I’ve written before about various startup funding fallacies that I frequently encounter. http://bit.ly/2mC29Fb and http://bit.ly/2oY3jtp. I’m returning to the funding topic because I think there are some special issues for seed stage companies.
Getting external funding for a startup is hard work, especially at very early stage. It will take a disproportionate part of the time of at least one co-founder. And it is an unceasing process. There is no sure-fire way to make it go smoothly, but there certainly are some mistakes that one can avoid.
I don’t think one can make a categorical statement about bootstrapping. http://bit.ly/2mC29Fb.
However, I believe that, for a very early stage venture, bootstrapping is likely to be best – in most places, most of the time. Generally, it isn’t a good idea to ask for external equity funding until, at the very least, you have a minimum viable product and, preferably, some indication of traction. Why not?
- You will spend a disproportionate amount of time seeking funding as compared with the money that you can raise. This will detract from the time that you can spend developing the business
- You may need to give away a disproportionate share of the company at an overly-low valuation (but see below)
- You are more likely to wind up with disappointed investors due to your failure to develop a business plan that works
- Your investors will expect a return on investment within a reasonable period of time. Conversely, you are likely to have a long path to success, given, for example, long corporate sales cycles. If your business is proceeding well, you don’t want to be pressed for an exit prematurely. You increase that risk if you have raised external funding too early.
So, what are the alternatives if you can’t afford to bootstrap?
First, any available grant funding, while it imposes certain burdens, may be a good way to bridge an initial development period and build value without dilution.
Second, true friends and family funding may work so long as your friends and family understand the high likelihood of loss.
Third, accelerators may provide funding, as well as the support and network that you need to develop the business.
That being said, you should start making initial contacts with potential investors as soon as you have something compelling to show them. It typically takes four to six months to develop a relationship with investors before they are ready to invest, since they need to get comfortable with you (and you, with them). Consequently, if you expect to need investor funding in that time frame, you will need to start early to build those relationships.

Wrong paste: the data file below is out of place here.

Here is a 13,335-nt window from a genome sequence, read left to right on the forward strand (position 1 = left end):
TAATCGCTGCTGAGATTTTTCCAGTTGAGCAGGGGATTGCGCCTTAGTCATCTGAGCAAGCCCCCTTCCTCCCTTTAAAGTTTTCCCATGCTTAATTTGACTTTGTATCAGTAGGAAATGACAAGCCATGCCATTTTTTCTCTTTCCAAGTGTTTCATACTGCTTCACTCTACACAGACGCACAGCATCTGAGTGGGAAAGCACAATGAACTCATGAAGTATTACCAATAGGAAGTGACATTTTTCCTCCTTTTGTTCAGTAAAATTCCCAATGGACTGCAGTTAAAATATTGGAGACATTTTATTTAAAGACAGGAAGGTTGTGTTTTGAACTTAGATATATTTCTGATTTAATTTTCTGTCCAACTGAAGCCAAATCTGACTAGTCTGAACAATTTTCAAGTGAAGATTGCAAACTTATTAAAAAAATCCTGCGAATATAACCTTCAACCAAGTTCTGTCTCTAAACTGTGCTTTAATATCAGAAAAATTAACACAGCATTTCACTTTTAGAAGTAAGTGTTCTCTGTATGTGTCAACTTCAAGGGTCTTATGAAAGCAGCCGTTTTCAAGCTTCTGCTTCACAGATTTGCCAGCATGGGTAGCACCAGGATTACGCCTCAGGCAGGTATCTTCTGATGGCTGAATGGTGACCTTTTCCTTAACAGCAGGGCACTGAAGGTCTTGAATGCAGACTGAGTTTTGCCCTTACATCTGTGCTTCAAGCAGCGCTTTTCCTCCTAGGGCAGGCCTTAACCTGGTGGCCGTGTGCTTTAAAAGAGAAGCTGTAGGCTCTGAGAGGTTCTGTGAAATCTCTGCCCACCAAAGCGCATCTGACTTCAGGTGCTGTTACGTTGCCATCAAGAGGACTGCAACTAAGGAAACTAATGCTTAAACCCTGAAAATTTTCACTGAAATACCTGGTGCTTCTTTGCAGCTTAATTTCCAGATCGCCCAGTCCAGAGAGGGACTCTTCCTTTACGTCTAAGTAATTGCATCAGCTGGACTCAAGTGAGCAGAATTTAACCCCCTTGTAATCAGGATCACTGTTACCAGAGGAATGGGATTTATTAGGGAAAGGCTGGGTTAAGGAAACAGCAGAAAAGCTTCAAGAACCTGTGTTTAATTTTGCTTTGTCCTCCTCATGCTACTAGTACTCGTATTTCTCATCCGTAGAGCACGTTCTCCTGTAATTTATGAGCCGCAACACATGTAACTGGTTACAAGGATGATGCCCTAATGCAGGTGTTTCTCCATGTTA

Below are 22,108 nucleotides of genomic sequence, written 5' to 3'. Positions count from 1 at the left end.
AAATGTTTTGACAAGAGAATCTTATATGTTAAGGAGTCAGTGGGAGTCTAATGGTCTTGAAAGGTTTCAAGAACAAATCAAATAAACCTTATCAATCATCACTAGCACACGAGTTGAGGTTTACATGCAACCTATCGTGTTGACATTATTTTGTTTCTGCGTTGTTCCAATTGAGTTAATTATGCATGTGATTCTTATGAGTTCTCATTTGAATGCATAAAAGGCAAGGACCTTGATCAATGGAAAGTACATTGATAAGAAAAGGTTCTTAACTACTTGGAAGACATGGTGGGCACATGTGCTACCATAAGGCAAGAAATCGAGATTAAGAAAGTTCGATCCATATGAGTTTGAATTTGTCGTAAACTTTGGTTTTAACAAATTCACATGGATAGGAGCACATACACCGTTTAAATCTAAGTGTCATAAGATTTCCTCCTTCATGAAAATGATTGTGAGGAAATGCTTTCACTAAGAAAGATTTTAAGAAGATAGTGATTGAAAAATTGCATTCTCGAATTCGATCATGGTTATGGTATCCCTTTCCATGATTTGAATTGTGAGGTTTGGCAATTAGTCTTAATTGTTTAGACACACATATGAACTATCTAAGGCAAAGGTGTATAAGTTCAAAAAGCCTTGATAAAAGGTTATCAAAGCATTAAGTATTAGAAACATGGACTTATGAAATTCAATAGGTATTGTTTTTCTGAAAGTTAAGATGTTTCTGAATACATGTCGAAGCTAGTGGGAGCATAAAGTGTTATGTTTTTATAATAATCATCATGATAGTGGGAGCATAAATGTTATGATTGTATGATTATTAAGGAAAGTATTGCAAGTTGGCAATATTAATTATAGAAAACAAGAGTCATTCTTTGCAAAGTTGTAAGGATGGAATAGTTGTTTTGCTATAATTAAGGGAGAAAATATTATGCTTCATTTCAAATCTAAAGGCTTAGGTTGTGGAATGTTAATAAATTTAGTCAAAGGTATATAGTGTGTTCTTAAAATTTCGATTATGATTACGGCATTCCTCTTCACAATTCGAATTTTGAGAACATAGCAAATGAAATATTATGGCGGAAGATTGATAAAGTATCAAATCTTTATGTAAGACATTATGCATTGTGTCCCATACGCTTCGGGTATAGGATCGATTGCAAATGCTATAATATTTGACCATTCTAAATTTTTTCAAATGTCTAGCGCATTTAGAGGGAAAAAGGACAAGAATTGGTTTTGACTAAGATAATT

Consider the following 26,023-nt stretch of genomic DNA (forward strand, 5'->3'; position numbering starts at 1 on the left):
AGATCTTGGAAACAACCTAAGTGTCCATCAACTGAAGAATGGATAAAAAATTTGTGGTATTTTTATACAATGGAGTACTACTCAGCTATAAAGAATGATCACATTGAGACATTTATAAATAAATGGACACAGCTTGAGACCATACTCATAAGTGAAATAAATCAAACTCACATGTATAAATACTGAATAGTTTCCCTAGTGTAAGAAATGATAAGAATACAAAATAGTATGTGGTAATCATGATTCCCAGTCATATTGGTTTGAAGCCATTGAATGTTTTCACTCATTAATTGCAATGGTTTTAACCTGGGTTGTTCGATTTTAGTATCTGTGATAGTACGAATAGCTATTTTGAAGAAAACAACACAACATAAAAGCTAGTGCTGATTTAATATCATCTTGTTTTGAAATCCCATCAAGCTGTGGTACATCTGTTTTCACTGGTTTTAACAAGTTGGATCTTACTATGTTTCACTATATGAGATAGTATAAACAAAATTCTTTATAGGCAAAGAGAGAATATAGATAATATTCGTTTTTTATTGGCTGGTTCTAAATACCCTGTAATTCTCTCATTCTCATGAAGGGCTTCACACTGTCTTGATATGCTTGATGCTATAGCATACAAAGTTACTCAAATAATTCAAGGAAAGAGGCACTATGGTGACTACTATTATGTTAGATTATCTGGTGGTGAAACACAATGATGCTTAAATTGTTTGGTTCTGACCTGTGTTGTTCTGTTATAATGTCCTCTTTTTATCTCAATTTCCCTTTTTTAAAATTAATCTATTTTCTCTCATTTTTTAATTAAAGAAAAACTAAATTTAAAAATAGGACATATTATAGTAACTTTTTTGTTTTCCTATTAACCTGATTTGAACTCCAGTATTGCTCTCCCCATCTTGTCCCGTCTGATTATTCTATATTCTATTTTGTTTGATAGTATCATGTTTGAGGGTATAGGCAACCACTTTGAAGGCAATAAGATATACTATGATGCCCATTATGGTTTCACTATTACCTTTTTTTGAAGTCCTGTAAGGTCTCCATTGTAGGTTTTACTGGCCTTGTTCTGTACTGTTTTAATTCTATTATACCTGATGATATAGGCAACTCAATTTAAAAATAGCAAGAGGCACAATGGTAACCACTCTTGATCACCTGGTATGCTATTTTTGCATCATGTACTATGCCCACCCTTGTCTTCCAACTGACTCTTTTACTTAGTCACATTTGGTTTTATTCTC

I’ve said this previously, but it is really important.
Founders sometimes are focused on obtaining a high valuation of their business. While it is right to be concerned about dilution, an overly-high valuation can be fatal in early rounds. Why is that?
If you were only going to need to raise external equity finance once, you might want to seek the highest valuation possible.
However, most startups will need to raise more than a single round of investment. In that context, keep in mind the following:
- Your very early stage investors, especially if they are friends and family, will not know how to value your startup. They therefore may depend on you to set a market valuation. These are folks who are betting on you at high risk – treat them fairly.
- You will minimize dilution, have happier investors, and increase the likelihood of successful subsequent rounds, if each of your investment rounds is at a materially higher valuation than the prior round. If you require a down round (or even a flat round) in order to secure follow-on funding, the follow-on round will, at best, be expensive. More worrying, the follow-on round may not happen at all, and you will have killed your company. Investors are looking for success, and getting them to invest in a business that appears to have stumbled is a difficult task.
- If your insistence on an overly high valuation limits the funds that you can raise, and you therefore need to return to the market with a follow-on round in order to achieve your initial milestones, the cost in terms of dilution is likely to be higher than if you had raised a higher amount in the first place at the lower valuation.
Use of a simple agreement for future equity (known in the UK as an advanced subscription agreement), or convertible debt, may help you avoid the need to put a premature valuation on your company. The funds invested will convert into equity at a discount to a subsequent round, and with a cap. While negotiation of the cap, in particular, does require some consideration of valuation, it is less specific than negotiating a present value (and is also future focused).
When you raise your first serious round of external equity financing, i.e., a super seed or Series A round, try to secure at least an 18 month runway. I previously suggested 12 – 18 months, but several VC’s told me that 12 months is too short, and I think they are right. Most startups cannot rely on multiple rounds of early stage venture capital finance unless they start to generate results. The time that it takes to develop traction, whether by securing contracts with large corporates, building a consumer base, or otherwise, is longer than one expects. Too short a runway may put the company in a position of needing to return to the venture capital market before it has enough traction to support a follow-on round.
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This discussion is not intended to provide legal advice, and no legal or business decision should be based on its contents. If you have any questions or comments, feel free to contact [email protected] or via LinkedIn here.
You will find Bob’s other weekly blogs for emerging and growth companies on US issues, international expansion and early stage financing here: http://bit.ly/2lP5uMP
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